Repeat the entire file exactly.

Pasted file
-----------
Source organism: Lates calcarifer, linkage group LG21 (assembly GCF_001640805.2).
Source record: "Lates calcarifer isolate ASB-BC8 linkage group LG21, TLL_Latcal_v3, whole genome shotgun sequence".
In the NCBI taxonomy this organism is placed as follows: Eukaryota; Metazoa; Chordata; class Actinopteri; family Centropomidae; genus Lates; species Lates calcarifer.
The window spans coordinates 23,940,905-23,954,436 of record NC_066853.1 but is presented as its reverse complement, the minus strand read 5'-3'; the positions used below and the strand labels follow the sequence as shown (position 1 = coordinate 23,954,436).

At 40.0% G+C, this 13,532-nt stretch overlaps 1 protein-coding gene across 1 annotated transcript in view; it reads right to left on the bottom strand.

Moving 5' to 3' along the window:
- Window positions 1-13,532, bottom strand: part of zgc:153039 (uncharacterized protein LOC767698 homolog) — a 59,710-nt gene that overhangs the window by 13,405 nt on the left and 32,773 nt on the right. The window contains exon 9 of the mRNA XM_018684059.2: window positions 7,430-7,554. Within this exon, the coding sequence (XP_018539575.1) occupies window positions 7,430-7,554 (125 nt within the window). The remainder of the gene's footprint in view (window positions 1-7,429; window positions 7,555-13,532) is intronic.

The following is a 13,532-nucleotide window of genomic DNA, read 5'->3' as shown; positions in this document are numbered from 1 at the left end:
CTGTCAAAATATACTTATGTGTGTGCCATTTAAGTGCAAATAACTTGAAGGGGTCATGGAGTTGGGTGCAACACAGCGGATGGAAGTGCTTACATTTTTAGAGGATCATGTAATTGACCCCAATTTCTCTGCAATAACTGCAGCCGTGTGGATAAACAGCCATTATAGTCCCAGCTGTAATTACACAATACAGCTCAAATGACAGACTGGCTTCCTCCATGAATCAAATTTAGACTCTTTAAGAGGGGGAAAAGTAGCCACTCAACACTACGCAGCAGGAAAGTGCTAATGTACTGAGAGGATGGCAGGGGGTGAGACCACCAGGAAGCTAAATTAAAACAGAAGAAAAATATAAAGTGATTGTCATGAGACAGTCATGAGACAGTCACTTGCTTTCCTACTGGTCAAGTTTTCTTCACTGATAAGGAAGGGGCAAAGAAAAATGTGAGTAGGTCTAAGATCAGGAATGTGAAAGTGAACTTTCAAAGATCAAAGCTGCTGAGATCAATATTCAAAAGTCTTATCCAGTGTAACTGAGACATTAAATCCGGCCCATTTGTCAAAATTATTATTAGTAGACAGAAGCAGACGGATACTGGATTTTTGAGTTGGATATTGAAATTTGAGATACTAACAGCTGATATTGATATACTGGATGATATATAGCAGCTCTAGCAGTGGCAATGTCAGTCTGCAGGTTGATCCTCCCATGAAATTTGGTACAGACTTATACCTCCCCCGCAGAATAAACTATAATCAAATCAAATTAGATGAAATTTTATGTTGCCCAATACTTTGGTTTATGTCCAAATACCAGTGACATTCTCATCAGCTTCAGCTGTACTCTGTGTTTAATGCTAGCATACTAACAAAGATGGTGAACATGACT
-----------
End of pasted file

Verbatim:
Source organism: Lates calcarifer, linkage group LG21 (assembly GCF_001640805.2).
Source record: "Lates calcarifer isolate ASB-BC8 linkage group LG21, TLL_Latcal_v3, whole genome shotgun sequence".
In the NCBI taxonomy this organism is placed as follows: Eukaryota; Metazoa; Chordata; class Actinopteri; family Centropomidae; genus Lates; species Lates calcarifer.
The window spans coordinates 23,940,905-23,954,436 of record NC_066853.1 but is presented as its reverse complement, the minus strand read 5'-3'; the positions used below and the strand labels follow the sequence as shown (position 1 = coordinate 23,954,436).

At 40.0% G+C, this 13,532-nt stretch overlaps 1 protein-coding gene across 1 annotated transcript in view; it reads right to left on the bottom strand.

Moving 5' to 3' along the window:
- Window positions 1-13,532, bottom strand: part of zgc:153039 (uncharacterized protein LOC767698 homolog) — a 59,710-nt gene that overhangs the window by 13,405 nt on the left and 32,773 nt on the right. The window contains exon 9 of the mRNA XM_018684059.2: window positions 7,430-7,554. Within this exon, the coding sequence (XP_018539575.1) occupies window positions 7,430-7,554 (125 nt within the window). The remainder of the gene's footprint in view (window positions 1-7,429; window positions 7,555-13,532) is intronic.

The following is a 13,532-nucleotide window of genomic DNA, read 5'->3' as shown; positions in this document are numbered from 1 at the left end:
CTGTCAAAATATACTTATGTGTGTGCCATTTAAGTGCAAATAACTTGAAGGGGTCATGGAGTTGGGTGCAACACAGCGGATGGAAGTGCTTACATTTTTAGAGGATCATGTAATTGACCCCAATTTCTCTGCAATAACTGCAGCCGTGTGGATAAACAGCCATTATAGTCCCAGCTGTAATTACACAATACAGCTCAAATGACAGACTGGCTTCCTCCATGAATCAAATTTAGACTCTTTAAGAGGGGGAAAAGTAGCCACTCAACACTACGCAGCAGGAAAGTGCTAATGTACTGAGAGGATGGCAGGGGGTGAGACCACCAGGAAGCTAAATTAAAACAGAAGAAAAATATAAAGTGATTGTCATGAGACAGTCATGAGACAGTCACTTGCTTTCCTACTGGTCAAGTTTTCTTCACTGATAAGGAAGGGGCAAAGAAAAATGTGAGTAGGTCTAAGATCAGGAATGTGAAAGTGAACTTTCAAAGATCAAAGCTGCTGAGATCAATATTCAAAAGTCTTATCCAGTGTAACTGAGACATTAAATCCGGCCCATTTGTCAAAATTATTATTAGTAGACAGAAGCAGACGGATACTGGATTTTTGAGTTGGATATTGAAATTTGAGATACTAACAGCTGATATTGATATACTGGATGATATATAGCAGCTCTAGCAGTGGCAATGTCAGTCTGCAGGTTGATCCTCCCATGAAATTTGGTACAGACTTATACCTCCCCCGCAGAATAAACTATAATCAAATCAAATTAGATGAAATTTTATGTTGCCCAATACTTTGGTTTATGTCCAAATACCAGTGACATTCTCATCAGCTTCAGCTGTACTCTGTGTTTAATGCTAGCATACTAACAAAGATGGTGAACATGACT